There is an allegory that depicts human life. Once there was a man rowing a boat down a river. Someone on the shore warned him, "Stop rowing so gaily down the swift current; there are rapids ahead and a dangerous whirlpool, and there are crocodiles and demons lying in wait in rocky caverns. You will perish if you continue."
In this allegory, "the swift current" is a life of lust; "rowing gaily" is giving rein to one's passion; "rapids ahead" means the ensuing suffering and pain; "whirlpool" means pleasure, "crocodiles and demons" refers to the decay and death that follows a life of lust and indulgence; "Someone on the shore," who calls out, is Buddha.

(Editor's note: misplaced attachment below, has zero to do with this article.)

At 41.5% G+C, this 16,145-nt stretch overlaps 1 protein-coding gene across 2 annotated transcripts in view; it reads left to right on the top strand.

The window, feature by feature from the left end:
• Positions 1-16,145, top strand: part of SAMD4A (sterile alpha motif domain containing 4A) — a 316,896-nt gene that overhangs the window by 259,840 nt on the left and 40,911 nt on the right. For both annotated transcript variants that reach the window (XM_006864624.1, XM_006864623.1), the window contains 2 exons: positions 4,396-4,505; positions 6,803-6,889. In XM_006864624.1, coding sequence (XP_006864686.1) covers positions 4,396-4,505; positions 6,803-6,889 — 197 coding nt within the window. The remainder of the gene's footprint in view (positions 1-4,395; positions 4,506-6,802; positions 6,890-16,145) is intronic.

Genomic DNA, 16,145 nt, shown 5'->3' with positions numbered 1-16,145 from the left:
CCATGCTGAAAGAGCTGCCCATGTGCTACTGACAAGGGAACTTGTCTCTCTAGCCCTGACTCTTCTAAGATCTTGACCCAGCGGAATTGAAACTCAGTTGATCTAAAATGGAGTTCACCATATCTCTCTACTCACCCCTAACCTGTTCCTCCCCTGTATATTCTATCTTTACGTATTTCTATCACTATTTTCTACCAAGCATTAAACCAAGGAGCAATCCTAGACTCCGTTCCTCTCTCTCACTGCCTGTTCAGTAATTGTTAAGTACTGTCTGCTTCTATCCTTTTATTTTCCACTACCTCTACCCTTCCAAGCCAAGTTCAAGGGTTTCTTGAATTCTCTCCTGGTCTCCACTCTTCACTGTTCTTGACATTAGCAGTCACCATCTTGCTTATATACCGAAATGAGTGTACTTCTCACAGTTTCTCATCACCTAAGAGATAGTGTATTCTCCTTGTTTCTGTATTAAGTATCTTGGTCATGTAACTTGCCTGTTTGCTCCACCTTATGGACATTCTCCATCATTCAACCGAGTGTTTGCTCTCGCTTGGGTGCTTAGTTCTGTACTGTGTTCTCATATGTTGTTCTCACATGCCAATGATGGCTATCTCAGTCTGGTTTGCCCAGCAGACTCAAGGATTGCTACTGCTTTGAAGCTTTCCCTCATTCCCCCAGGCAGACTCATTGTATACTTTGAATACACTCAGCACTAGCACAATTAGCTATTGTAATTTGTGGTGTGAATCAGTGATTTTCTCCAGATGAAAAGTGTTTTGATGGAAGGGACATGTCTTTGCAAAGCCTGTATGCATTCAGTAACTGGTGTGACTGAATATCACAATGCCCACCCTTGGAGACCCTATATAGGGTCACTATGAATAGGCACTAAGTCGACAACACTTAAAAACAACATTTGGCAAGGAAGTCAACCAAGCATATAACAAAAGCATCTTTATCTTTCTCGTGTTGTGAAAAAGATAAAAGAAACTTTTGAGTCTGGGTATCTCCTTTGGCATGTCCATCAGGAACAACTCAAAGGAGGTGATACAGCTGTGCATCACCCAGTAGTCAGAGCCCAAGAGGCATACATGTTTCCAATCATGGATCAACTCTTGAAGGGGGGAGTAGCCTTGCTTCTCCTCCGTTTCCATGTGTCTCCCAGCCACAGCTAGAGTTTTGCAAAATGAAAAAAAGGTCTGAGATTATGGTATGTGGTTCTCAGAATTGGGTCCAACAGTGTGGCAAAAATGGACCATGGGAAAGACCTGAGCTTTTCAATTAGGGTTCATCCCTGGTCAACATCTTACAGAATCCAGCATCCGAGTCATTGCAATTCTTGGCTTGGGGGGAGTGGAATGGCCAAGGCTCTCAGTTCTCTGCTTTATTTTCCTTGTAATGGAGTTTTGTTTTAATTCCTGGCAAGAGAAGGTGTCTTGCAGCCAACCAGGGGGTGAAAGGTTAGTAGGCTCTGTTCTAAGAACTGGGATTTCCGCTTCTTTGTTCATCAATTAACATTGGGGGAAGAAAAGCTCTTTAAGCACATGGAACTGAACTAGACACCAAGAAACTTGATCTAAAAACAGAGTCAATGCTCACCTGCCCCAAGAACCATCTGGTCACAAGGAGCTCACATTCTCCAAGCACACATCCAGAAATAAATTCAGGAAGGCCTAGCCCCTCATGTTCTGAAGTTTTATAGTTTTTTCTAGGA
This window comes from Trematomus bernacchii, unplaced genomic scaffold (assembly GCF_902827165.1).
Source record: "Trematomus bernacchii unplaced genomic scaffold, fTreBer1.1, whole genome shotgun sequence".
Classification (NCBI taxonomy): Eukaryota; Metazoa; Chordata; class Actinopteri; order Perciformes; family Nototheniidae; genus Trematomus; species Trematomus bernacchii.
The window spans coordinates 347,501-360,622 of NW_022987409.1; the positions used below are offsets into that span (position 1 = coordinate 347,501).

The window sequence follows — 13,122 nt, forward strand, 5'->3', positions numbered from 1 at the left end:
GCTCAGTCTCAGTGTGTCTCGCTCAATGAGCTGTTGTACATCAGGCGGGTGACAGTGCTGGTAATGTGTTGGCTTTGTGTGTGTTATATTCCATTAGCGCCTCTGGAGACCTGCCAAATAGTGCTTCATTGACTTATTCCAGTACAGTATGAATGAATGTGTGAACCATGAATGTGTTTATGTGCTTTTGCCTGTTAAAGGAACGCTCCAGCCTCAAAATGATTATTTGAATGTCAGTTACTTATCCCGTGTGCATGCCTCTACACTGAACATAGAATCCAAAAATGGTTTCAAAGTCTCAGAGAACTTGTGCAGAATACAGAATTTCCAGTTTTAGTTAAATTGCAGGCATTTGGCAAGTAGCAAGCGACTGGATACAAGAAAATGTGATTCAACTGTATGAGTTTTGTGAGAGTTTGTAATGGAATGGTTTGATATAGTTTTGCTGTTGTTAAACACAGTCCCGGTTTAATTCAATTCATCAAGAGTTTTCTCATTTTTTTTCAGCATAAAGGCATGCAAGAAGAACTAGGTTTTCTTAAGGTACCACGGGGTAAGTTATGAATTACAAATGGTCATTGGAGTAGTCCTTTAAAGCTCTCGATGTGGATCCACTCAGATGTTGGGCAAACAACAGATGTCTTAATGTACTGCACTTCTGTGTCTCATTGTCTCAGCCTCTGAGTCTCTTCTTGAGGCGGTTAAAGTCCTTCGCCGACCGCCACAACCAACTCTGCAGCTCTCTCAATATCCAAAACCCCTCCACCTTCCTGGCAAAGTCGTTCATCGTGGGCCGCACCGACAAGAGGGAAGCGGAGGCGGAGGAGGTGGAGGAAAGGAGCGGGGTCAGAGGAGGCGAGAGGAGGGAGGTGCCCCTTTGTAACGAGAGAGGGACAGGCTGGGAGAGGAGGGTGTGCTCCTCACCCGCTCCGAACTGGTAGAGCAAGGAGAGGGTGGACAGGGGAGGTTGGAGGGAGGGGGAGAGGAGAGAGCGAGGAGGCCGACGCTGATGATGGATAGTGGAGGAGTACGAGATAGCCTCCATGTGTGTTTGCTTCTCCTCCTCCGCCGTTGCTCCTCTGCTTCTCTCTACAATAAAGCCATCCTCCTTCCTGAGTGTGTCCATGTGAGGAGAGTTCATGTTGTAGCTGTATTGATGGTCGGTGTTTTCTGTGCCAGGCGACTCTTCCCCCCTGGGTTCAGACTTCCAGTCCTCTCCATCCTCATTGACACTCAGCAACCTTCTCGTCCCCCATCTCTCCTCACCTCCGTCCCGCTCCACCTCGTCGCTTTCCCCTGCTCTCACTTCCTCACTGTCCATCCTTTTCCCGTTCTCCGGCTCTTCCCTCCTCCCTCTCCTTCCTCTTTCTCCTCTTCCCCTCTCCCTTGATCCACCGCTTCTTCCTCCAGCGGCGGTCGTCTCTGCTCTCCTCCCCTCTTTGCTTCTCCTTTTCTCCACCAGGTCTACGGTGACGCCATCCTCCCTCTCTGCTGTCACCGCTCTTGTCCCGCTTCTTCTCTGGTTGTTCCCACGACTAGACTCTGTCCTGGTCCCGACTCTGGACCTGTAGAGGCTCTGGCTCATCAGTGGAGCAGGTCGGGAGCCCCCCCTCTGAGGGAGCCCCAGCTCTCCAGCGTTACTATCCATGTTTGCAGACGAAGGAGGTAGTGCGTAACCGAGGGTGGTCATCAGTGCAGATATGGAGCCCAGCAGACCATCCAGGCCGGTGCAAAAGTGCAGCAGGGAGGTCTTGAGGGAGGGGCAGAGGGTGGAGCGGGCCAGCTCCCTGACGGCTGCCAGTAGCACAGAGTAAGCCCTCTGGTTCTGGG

Here is another allegory. A man who has committed a crime is running away: some guards are following him, so he tries to hide himself by descending into a well by means of some vines growing down the sides. As he descends he sees vipers at the bottom of the well, so he decides to cling to the vine for safety. After a time when his arms are getting tired, he notices two mice, one white and the other black, gnawing at the vine.
If the vine breaks, he will fall to the vipers and perish. Suddenly, on looking upward, he notices just above his face a bee-hive from which occasionally falls a drop of honey. The man, forgetting all his danger, tastes the honey with delight.
"A man" means the one who is born to suffer and to die alone. "Guards" and "vipers" refer to the body with all its desires. "Vines" means the continuity of the human life. "Two mice, one white and the other black" refers to the duration of time, days and nights, and the passing years. "Honey" indicates the physical pleasures that beguiles the suffering of the passing years.